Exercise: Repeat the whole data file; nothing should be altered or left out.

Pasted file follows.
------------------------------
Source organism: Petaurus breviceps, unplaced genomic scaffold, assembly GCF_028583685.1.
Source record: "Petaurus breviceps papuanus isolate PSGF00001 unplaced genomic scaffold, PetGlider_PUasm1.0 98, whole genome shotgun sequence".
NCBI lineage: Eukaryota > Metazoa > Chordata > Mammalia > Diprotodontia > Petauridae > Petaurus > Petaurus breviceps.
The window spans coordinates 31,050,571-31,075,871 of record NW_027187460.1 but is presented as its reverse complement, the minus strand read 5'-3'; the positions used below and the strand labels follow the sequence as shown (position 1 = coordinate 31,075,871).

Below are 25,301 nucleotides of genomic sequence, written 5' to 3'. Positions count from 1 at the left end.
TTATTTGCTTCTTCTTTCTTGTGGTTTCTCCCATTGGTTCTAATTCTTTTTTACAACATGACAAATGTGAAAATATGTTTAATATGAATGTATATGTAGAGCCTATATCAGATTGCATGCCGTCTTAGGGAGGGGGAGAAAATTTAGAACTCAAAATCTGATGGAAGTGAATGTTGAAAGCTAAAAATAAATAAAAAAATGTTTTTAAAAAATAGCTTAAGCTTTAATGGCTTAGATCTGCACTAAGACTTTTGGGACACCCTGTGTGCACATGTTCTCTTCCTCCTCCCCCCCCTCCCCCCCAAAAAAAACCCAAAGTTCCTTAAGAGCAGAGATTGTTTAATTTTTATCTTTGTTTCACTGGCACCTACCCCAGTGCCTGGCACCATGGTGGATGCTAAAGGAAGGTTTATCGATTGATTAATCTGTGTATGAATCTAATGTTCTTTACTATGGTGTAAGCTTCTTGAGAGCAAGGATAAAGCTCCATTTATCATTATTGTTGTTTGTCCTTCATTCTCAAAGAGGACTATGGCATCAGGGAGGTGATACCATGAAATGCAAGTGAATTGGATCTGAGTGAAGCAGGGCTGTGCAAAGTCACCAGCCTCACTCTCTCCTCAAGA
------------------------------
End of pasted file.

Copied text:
Source organism: Petaurus breviceps, unplaced genomic scaffold, assembly GCF_028583685.1.
Source record: "Petaurus breviceps papuanus isolate PSGF00001 unplaced genomic scaffold, PetGlider_PUasm1.0 98, whole genome shotgun sequence".
NCBI lineage: Eukaryota > Metazoa > Chordata > Mammalia > Diprotodontia > Petauridae > Petaurus > Petaurus breviceps.
The window spans coordinates 31,050,571-31,075,871 of record NW_027187460.1 but is presented as its reverse complement, the minus strand read 5'-3'; the positions used below and the strand labels follow the sequence as shown (position 1 = coordinate 31,075,871).

Below are 25,301 nucleotides of genomic sequence, written 5' to 3'. Positions count from 1 at the left end.
TTATTTGCTTCTTCTTTCTTGTGGTTTCTCCCATTGGTTCTAATTCTTTTTTACAACATGACAAATGTGAAAATATGTTTAATATGAATGTATATGTAGAGCCTATATCAGATTGCATGCCGTCTTAGGGAGGGGGAGAAAATTTAGAACTCAAAATCTGATGGAAGTGAATGTTGAAAGCTAAAAATAAATAAAAAAATGTTTTTAAAAAATAGCTTAAGCTTTAATGGCTTAGATCTGCACTAAGACTTTTGGGACACCCTGTGTGCACATGTTCTCTTCCTCCTCCCCCCCCTCCCCCCCAAAAAAAACCCAAAGTTCCTTAAGAGCAGAGATTGTTTAATTTTTATCTTTGTTTCACTGGCACCTACCCCAGTGCCTGGCACCATGGTGGATGCTAAAGGAAGGTTTATCGATTGATTAATCTGTGTATGAATCTAATGTTCTTTACTATGGTGTAAGCTTCTTGAGAGCAAGGATAAAGCTCCATTTATCATTATTGTTGTTTGTCCTTCATTCTCAAAGAGGACTATGGCATCAGGGAGGTGATACCATGAAATGCAAGTGAATTGGATCTGAGTGAAGCAGGGCTGTGCAAAGTCACCAGCCTCACTCTCTCCTCAAGA